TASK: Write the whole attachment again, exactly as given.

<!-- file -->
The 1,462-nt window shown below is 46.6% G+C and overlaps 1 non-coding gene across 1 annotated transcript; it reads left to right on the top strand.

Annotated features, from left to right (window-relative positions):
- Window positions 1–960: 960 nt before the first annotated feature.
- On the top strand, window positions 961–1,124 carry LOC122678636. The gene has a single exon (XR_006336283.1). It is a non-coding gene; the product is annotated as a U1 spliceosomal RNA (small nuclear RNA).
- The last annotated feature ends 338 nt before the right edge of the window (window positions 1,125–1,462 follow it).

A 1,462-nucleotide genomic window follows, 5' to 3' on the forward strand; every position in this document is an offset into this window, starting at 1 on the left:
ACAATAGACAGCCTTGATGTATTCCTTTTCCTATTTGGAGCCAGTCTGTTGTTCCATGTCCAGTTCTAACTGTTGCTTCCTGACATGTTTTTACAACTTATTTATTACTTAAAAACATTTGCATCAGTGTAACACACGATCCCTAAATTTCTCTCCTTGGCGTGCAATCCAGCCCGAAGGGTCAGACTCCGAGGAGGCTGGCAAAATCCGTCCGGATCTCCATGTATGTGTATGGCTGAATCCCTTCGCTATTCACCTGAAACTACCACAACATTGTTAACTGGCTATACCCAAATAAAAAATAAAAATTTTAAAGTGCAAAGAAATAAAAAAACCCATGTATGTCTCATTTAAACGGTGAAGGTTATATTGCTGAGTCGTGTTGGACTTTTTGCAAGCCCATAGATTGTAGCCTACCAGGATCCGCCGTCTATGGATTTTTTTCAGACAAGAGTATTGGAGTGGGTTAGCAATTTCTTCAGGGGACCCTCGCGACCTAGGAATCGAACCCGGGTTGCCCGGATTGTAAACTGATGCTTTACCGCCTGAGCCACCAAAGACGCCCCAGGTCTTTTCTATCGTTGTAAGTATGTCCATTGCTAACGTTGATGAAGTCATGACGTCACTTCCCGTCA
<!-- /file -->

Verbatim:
The 1,462-nt window shown below is 46.6% G+C and overlaps 1 non-coding gene across 1 annotated transcript; it reads left to right on the top strand.

Annotated features, from left to right (window-relative positions):
- Window positions 1–960: 960 nt before the first annotated feature.
- On the top strand, window positions 961–1,124 carry LOC122678636. The gene has a single exon (XR_006336283.1). It is a non-coding gene; the product is annotated as a U1 spliceosomal RNA (small nuclear RNA).
- The last annotated feature ends 338 nt before the right edge of the window (window positions 1,125–1,462 follow it).

A 1,462-nucleotide genomic window follows, 5' to 3' on the forward strand; every position in this document is an offset into this window, starting at 1 on the left:
ACAATAGACAGCCTTGATGTATTCCTTTTCCTATTTGGAGCCAGTCTGTTGTTCCATGTCCAGTTCTAACTGTTGCTTCCTGACATGTTTTTACAACTTATTTATTACTTAAAAACATTTGCATCAGTGTAACACACGATCCCTAAATTTCTCTCCTTGGCGTGCAATCCAGCCCGAAGGGTCAGACTCCGAGGAGGCTGGCAAAATCCGTCCGGATCTCCATGTATGTGTATGGCTGAATCCCTTCGCTATTCACCTGAAACTACCACAACATTGTTAACTGGCTATACCCAAATAAAAAATAAAAATTTTAAAGTGCAAAGAAATAAAAAAACCCATGTATGTCTCATTTAAACGGTGAAGGTTATATTGCTGAGTCGTGTTGGACTTTTTGCAAGCCCATAGATTGTAGCCTACCAGGATCCGCCGTCTATGGATTTTTTTCAGACAAGAGTATTGGAGTGGGTTAGCAATTTCTTCAGGGGACCCTCGCGACCTAGGAATCGAACCCGGGTTGCCCGGATTGTAAACTGATGCTTTACCGCCTGAGCCACCAAAGACGCCCCAGGTCTTTTCTATCGTTGTAAGTATGTCCATTGCTAACGTTGATGAAGTCATGACGTCACTTCCCGTCA